Although Bloom still hasn't lost his caveman growl (I suppose the man is on a steady raw meat diet three times a day, right?), the most pinching moments still come from Buck Dharma — where ʽHere Comes That Feelingʼ fails, the power-pop anthem ʽPocketʼ that could just as well have been done by the Bangles (sorry, couldn't help it) succeeds, with a bit of a heartfelt tug, and if you can distance yourself from the hilariously abysmal words of ʽStone Of Loveʼ, that one, too, is a pretty emotional tune. In fact, now that everything has been laid so bare, it is funny to see Bloom and Roeser so vividly illustrate the two faces of Blue Öyster Cult — the «Alien Neanderthal» of the former and the «Alien New Romantic» of the latter, happy as the latter occasionally is to pour some additional kerosene on the former's bonfire. Their musical faces may have become wrinkled and a tad ugly, but they have not melted away.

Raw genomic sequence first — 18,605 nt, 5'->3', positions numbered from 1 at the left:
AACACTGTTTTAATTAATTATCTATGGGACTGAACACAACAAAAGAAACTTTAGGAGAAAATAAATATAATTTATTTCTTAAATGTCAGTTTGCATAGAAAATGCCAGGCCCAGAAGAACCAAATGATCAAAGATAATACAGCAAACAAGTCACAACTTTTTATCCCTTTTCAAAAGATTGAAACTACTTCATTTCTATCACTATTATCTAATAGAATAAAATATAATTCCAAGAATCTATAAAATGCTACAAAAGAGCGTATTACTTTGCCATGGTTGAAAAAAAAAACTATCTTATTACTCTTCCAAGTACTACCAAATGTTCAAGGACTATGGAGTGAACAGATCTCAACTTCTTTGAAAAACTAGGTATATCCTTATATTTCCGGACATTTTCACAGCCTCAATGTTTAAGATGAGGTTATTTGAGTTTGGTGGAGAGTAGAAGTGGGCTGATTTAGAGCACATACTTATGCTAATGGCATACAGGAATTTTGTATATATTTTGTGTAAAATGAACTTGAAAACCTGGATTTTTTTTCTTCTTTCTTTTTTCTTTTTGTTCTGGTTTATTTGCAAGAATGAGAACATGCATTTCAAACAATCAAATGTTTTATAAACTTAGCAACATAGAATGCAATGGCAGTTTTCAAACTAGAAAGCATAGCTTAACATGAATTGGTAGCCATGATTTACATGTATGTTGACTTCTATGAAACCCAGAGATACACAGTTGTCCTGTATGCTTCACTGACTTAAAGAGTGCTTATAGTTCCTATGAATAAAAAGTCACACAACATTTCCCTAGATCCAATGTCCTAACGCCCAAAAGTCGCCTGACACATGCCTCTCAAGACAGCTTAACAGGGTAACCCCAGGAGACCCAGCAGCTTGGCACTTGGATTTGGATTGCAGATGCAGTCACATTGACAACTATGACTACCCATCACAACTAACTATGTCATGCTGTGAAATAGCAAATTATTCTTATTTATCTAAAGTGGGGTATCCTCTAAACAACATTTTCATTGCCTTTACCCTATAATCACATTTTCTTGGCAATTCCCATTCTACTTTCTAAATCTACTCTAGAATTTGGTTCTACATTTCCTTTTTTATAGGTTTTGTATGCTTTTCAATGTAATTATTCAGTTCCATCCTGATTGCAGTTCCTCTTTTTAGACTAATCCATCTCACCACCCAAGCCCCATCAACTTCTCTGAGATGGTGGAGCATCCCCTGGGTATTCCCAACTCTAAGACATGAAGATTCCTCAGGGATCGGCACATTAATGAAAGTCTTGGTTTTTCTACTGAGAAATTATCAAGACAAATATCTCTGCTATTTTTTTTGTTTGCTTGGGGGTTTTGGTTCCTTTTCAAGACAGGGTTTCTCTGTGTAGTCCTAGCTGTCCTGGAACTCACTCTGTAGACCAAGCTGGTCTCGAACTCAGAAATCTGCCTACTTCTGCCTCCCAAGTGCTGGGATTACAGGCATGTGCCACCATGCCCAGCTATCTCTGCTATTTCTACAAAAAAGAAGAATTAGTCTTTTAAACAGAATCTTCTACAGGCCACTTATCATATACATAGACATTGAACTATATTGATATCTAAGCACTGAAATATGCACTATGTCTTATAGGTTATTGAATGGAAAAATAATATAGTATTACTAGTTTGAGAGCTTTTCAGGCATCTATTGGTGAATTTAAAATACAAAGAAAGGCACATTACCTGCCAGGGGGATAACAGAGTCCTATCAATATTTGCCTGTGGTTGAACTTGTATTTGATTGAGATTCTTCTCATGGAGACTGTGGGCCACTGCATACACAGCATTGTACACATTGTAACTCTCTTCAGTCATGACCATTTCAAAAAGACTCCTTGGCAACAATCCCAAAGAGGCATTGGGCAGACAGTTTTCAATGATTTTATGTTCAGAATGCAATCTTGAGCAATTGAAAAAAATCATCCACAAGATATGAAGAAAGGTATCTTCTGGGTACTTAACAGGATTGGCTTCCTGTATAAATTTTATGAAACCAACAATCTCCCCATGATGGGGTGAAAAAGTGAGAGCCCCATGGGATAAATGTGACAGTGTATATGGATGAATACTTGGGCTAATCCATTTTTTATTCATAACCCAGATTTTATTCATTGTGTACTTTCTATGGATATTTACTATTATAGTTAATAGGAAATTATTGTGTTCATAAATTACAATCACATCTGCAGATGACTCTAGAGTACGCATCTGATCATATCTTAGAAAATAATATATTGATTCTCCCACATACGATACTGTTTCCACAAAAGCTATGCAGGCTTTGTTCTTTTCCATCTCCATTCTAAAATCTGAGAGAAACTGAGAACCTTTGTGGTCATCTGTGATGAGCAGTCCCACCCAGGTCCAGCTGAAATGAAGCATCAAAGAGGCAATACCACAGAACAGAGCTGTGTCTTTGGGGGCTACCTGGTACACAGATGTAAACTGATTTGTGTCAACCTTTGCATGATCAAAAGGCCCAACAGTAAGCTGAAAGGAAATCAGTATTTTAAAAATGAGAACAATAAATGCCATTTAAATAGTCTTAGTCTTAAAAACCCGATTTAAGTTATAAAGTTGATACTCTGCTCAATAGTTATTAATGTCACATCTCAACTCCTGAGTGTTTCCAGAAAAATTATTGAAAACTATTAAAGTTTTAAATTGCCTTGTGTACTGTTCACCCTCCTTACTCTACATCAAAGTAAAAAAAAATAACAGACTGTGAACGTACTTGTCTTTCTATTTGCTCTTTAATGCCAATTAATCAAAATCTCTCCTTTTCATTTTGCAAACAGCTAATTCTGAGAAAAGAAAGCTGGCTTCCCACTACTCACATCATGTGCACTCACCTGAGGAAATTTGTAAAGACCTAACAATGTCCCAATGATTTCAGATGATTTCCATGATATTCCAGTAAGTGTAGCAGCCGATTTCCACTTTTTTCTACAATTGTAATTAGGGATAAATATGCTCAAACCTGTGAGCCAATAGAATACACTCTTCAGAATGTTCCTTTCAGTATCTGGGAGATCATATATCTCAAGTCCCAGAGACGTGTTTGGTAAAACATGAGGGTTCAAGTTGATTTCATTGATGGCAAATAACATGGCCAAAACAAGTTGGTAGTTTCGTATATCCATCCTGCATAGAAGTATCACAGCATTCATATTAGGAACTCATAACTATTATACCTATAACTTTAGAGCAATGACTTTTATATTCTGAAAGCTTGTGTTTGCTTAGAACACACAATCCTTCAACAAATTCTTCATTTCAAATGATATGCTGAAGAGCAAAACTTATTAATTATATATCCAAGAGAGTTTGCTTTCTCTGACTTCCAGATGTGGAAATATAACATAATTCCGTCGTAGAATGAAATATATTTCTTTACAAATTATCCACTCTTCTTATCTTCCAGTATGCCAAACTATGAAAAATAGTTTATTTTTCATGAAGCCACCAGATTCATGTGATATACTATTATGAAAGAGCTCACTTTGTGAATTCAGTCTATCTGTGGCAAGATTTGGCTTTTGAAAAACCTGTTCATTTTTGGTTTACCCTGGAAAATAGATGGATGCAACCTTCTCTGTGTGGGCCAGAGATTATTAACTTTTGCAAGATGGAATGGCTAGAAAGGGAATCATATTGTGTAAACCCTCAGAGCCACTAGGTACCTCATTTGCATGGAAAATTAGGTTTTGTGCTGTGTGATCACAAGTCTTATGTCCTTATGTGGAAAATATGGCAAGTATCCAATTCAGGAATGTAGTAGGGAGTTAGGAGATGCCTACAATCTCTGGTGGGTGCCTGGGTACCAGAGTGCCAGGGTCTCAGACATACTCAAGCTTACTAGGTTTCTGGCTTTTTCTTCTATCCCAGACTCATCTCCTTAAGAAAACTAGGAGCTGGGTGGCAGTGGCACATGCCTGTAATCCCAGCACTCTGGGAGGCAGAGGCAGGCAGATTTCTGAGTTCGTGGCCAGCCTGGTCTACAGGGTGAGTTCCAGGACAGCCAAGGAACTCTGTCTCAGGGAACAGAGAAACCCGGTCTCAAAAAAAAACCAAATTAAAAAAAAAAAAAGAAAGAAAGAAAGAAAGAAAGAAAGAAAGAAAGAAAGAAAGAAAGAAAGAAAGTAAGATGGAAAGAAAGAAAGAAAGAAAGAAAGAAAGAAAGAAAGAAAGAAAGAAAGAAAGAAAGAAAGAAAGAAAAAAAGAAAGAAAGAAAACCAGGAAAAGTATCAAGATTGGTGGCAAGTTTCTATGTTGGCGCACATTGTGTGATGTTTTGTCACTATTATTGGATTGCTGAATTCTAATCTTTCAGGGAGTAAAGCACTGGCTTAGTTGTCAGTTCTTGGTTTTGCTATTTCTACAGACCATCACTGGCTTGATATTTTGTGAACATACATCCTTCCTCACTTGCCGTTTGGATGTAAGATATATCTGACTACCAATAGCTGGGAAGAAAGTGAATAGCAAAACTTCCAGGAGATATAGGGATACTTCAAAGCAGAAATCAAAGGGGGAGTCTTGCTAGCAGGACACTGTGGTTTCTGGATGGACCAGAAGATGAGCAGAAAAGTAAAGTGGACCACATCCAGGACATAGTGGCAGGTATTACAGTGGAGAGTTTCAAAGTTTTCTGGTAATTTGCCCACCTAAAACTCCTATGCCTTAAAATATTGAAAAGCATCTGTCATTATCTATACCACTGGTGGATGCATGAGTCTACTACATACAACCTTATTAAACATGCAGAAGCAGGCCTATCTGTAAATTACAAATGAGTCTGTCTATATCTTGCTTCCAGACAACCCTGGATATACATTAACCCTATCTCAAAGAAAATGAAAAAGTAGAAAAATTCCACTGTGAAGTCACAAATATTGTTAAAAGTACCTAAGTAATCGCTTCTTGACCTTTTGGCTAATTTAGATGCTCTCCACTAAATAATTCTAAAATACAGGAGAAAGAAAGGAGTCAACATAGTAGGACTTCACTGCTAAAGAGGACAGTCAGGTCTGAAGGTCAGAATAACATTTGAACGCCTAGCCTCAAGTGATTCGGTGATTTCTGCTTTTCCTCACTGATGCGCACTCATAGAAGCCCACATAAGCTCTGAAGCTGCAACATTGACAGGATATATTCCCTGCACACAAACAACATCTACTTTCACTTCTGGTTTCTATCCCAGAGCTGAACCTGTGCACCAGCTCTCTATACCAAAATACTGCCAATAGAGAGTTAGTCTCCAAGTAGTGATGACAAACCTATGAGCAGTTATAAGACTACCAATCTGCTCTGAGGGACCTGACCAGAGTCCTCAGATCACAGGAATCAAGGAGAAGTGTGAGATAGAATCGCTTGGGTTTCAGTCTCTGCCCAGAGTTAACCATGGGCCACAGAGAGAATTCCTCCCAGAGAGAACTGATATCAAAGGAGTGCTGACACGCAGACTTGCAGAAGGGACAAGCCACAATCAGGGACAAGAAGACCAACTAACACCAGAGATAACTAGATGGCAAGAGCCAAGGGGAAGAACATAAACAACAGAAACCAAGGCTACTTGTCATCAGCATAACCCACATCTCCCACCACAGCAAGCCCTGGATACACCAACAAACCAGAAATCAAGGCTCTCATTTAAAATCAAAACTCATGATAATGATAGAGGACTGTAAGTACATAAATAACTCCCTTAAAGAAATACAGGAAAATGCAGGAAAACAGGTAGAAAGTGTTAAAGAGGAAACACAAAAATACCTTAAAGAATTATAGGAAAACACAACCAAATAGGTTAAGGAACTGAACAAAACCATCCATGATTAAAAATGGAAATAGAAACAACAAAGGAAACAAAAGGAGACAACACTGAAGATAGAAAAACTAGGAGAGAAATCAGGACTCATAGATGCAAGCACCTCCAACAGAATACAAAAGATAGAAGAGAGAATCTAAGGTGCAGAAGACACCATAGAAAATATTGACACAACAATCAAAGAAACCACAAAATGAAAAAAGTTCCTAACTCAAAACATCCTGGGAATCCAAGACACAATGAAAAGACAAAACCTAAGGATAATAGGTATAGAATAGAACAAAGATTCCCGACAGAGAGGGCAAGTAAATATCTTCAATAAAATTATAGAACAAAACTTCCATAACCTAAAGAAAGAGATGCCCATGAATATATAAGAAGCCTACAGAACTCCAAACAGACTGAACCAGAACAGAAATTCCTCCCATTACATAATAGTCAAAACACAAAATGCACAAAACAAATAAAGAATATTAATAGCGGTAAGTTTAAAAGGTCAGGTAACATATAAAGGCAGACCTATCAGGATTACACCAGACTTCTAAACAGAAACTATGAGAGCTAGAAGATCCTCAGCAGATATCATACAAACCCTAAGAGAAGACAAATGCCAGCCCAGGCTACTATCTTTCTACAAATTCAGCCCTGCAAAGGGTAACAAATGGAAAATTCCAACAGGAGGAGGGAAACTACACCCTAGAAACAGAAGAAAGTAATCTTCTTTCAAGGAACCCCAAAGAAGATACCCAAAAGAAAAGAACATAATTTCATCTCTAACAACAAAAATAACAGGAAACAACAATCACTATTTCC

Unfortunately, by 2001 most of the veteran fans of the band seem to have faded away, and the young ones were not interested — the album failed, and, consequently, their record label (Sanctuary) unflinchingly gave them the boot (ironically, since Sanctuary used to specialize on jaded-faded rock stars of the past), meaning no new attempts at studio production. On the other hand, why unfortunately? Further clones of Curse Of The Hidden Mirror would have been just that (clones), and this record really works much better as The Godfather Part III than as anything that supposedly has a future. It is good that they were able to say goodbye to us in this-a-way, much more fitting than Heaven Forbid or any of those awful Eighties' records — Curse comes full circle, reminding us of the band's original purpose and mission and pretty much saying «mission accomplished, thank you, beddy-bye now». So just a modest thumbs up here to a fitting career conclusion (not too disappointing, not too uplifting), and all in all, it's been a fun ride, despite a few bumps every now and then, particularly on those last circles.